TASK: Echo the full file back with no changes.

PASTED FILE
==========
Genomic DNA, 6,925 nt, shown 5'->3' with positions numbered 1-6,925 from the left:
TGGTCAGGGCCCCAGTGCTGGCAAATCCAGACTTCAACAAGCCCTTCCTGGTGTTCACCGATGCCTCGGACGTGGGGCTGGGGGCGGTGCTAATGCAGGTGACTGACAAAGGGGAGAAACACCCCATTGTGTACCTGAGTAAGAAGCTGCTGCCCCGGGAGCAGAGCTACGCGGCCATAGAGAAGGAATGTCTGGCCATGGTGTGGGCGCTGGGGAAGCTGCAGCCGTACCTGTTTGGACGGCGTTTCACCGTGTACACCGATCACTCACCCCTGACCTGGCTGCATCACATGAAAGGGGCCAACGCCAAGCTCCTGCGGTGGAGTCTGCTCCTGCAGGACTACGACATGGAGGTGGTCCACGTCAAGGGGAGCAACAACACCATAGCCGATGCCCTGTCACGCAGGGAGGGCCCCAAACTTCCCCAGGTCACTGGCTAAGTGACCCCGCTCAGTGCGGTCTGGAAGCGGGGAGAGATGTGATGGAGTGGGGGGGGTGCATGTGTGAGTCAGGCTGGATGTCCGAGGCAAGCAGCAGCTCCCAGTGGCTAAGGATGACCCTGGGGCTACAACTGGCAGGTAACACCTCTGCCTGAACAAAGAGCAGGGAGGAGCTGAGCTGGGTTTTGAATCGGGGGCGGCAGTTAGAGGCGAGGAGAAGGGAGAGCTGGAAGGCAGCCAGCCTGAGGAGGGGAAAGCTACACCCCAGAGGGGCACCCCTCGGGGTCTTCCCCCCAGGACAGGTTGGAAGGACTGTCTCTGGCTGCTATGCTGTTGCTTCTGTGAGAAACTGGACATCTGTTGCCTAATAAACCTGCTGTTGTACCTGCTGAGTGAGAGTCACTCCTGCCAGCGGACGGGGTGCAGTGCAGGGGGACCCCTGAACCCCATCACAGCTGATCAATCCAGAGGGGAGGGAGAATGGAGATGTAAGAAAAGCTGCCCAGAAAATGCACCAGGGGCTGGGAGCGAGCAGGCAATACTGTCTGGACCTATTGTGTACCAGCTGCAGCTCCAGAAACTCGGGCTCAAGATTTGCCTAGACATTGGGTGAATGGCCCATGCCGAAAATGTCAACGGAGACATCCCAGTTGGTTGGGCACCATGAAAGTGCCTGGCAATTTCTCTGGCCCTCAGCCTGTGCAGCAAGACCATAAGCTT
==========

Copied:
Genomic DNA, 6,925 nt, shown 5'->3' with positions numbered 1-6,925 from the left:
TGGTCAGGGCCCCAGTGCTGGCAAATCCAGACTTCAACAAGCCCTTCCTGGTGTTCACCGATGCCTCGGACGTGGGGCTGGGGGCGGTGCTAATGCAGGTGACTGACAAAGGGGAGAAACACCCCATTGTGTACCTGAGTAAGAAGCTGCTGCCCCGGGAGCAGAGCTACGCGGCCATAGAGAAGGAATGTCTGGCCATGGTGTGGGCGCTGGGGAAGCTGCAGCCGTACCTGTTTGGACGGCGTTTCACCGTGTACACCGATCACTCACCCCTGACCTGGCTGCATCACATGAAAGGGGCCAACGCCAAGCTCCTGCGGTGGAGTCTGCTCCTGCAGGACTACGACATGGAGGTGGTCCACGTCAAGGGGAGCAACAACACCATAGCCGATGCCCTGTCACGCAGGGAGGGCCCCAAACTTCCCCAGGTCACTGGCTAAGTGACCCCGCTCAGTGCGGTCTGGAAGCGGGGAGAGATGTGATGGAGTGGGGGGGGTGCATGTGTGAGTCAGGCTGGATGTCCGAGGCAAGCAGCAGCTCCCAGTGGCTAAGGATGACCCTGGGGCTACAACTGGCAGGTAACACCTCTGCCTGAACAAAGAGCAGGGAGGAGCTGAGCTGGGTTTTGAATCGGGGGCGGCAGTTAGAGGCGAGGAGAAGGGAGAGCTGGAAGGCAGCCAGCCTGAGGAGGGGAAAGCTACACCCCAGAGGGGCACCCCTCGGGGTCTTCCCCCCAGGACAGGTTGGAAGGACTGTCTCTGGCTGCTATGCTGTTGCTTCTGTGAGAAACTGGACATCTGTTGCCTAATAAACCTGCTGTTGTACCTGCTGAGTGAGAGTCACTCCTGCCAGCGGACGGGGTGCAGTGCAGGGGGACCCCTGAACCCCATCACAGCTGATCAATCCAGAGGGGAGGGAGAATGGAGATGTAAGAAAAGCTGCCCAGAAAATGCACCAGGGGCTGGGAGCGAGCAGGCAATACTGTCTGGACCTATTGTGTACCAGCTGCAGCTCCAGAAACTCGGGCTCAAGATTTGCCTAGACATTGGGTGAATGGCCCATGCCGAAAATGTCAACGGAGACATCCCAGTTGGTTGGGCACCATGAAAGTGCCTGGCAATTTCTCTGGCCCTCAGCCTGTGCAGCAAGACCATAAGCTT